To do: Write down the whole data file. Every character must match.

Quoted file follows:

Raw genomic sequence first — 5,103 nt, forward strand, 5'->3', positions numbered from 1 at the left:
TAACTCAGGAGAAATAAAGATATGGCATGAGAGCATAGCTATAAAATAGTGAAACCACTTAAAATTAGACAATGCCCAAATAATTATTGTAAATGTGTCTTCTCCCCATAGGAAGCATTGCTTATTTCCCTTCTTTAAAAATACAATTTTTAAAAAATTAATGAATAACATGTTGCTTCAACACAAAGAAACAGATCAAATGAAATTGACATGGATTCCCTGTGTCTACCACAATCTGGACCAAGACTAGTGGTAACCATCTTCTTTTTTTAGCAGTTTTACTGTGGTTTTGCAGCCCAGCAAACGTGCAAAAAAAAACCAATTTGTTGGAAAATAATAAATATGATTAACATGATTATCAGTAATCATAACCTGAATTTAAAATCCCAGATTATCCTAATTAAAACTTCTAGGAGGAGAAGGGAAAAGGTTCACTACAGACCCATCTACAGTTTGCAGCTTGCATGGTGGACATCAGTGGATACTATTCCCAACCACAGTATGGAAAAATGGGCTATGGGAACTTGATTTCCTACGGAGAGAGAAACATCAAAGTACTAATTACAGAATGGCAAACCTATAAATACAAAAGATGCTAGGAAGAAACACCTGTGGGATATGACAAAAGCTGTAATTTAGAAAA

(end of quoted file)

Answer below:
Raw genomic sequence first — 5,103 nt, forward strand, 5'->3', positions numbered from 1 at the left:
TAACTCAGGAGAAATAAAGATATGGCATGAGAGCATAGCTATAAAATAGTGAAACCACTTAAAATTAGACAATGCCCAAATAATTATTGTAAATGTGTCTTCTCCCCATAGGAAGCATTGCTTATTTCCCTTCTTTAAAAATACAATTTTTAAAAAATTAATGAATAACATGTTGCTTCAACACAAAGAAACAGATCAAATGAAATTGACATGGATTCCCTGTGTCTACCACAATCTGGACCAAGACTAGTGGTAACCATCTTCTTTTTTTAGCAGTTTTACTGTGGTTTTGCAGCCCAGCAAACGTGCAAAAAAAAACCAATTTGTTGGAAAATAATAAATATGATTAACATGATTATCAGTAATCATAACCTGAATTTAAAATCCCAGATTATCCTAATTAAAACTTCTAGGAGGAGAAGGGAAAAGGTTCACTACAGACCCATCTACAGTTTGCAGCTTGCATGGTGGACATCAGTGGATACTATTCCCAACCACAGTATGGAAAAATGGGCTATGGGAACTTGATTTCCTACGGAGAGAGAAACATCAAAGTACTAATTACAGAATGGCAAACCTATAAATACAAAAGATGCTAGGAAGAAACACCTGTGGGATATGACAAAAGCTGTAATTTAGAAAA